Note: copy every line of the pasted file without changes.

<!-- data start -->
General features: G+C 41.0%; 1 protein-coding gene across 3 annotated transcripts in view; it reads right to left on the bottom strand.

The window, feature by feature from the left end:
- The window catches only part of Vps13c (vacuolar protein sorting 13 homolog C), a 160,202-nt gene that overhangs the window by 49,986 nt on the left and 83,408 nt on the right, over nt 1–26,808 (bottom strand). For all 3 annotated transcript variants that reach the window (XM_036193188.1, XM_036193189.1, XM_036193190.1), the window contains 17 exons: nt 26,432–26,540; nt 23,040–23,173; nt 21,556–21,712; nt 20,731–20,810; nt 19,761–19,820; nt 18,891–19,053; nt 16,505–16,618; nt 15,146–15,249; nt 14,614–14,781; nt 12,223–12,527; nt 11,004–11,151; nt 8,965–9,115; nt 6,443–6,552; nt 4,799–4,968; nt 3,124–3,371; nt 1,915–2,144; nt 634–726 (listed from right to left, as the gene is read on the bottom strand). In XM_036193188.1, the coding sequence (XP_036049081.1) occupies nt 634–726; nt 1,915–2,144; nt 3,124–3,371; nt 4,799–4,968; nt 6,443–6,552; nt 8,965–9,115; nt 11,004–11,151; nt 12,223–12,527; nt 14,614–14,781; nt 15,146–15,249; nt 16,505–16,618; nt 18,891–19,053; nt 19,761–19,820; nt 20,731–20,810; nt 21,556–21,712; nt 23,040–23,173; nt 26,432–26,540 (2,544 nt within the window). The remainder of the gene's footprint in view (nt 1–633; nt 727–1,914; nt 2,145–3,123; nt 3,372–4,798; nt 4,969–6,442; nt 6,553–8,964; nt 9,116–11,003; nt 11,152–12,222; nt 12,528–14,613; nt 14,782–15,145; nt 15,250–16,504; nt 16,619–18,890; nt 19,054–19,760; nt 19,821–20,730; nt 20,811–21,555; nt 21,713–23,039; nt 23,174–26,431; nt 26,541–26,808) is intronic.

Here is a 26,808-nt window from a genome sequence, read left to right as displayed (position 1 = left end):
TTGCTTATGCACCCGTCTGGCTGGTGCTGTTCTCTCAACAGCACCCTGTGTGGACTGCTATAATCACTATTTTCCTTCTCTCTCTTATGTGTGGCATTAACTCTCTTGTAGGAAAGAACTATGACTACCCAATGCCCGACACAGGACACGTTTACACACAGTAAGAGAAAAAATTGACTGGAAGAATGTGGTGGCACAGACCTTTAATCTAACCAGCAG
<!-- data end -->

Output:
General features: G+C 41.0%; 1 protein-coding gene across 3 annotated transcripts in view; it reads right to left on the bottom strand.

The window, feature by feature from the left end:
- The window catches only part of Vps13c (vacuolar protein sorting 13 homolog C), a 160,202-nt gene that overhangs the window by 49,986 nt on the left and 83,408 nt on the right, over nt 1–26,808 (bottom strand). For all 3 annotated transcript variants that reach the window (XM_036193188.1, XM_036193189.1, XM_036193190.1), the window contains 17 exons: nt 26,432–26,540; nt 23,040–23,173; nt 21,556–21,712; nt 20,731–20,810; nt 19,761–19,820; nt 18,891–19,053; nt 16,505–16,618; nt 15,146–15,249; nt 14,614–14,781; nt 12,223–12,527; nt 11,004–11,151; nt 8,965–9,115; nt 6,443–6,552; nt 4,799–4,968; nt 3,124–3,371; nt 1,915–2,144; nt 634–726 (listed from right to left, as the gene is read on the bottom strand). In XM_036193188.1, the coding sequence (XP_036049081.1) occupies nt 634–726; nt 1,915–2,144; nt 3,124–3,371; nt 4,799–4,968; nt 6,443–6,552; nt 8,965–9,115; nt 11,004–11,151; nt 12,223–12,527; nt 14,614–14,781; nt 15,146–15,249; nt 16,505–16,618; nt 18,891–19,053; nt 19,761–19,820; nt 20,731–20,810; nt 21,556–21,712; nt 23,040–23,173; nt 26,432–26,540 (2,544 nt within the window). The remainder of the gene's footprint in view (nt 1–633; nt 727–1,914; nt 2,145–3,123; nt 3,372–4,798; nt 4,969–6,442; nt 6,553–8,964; nt 9,116–11,003; nt 11,152–12,222; nt 12,528–14,613; nt 14,782–15,145; nt 15,250–16,504; nt 16,619–18,890; nt 19,054–19,760; nt 19,821–20,730; nt 20,811–21,555; nt 21,713–23,039; nt 23,174–26,431; nt 26,541–26,808) is intronic.

Here is a 26,808-nt window from a genome sequence, read left to right as displayed (position 1 = left end):
TTGCTTATGCACCCGTCTGGCTGGTGCTGTTCTCTCAACAGCACCCTGTGTGGACTGCTATAATCACTATTTTCCTTCTCTCTCTTATGTGTGGCATTAACTCTCTTGTAGGAAAGAACTATGACTACCCAATGCCCGACACAGGACACGTTTACACACAGTAAGAGAAAAAATTGACTGGAAGAATGTGGTGGCACAGACCTTTAATCTAACCAGCAG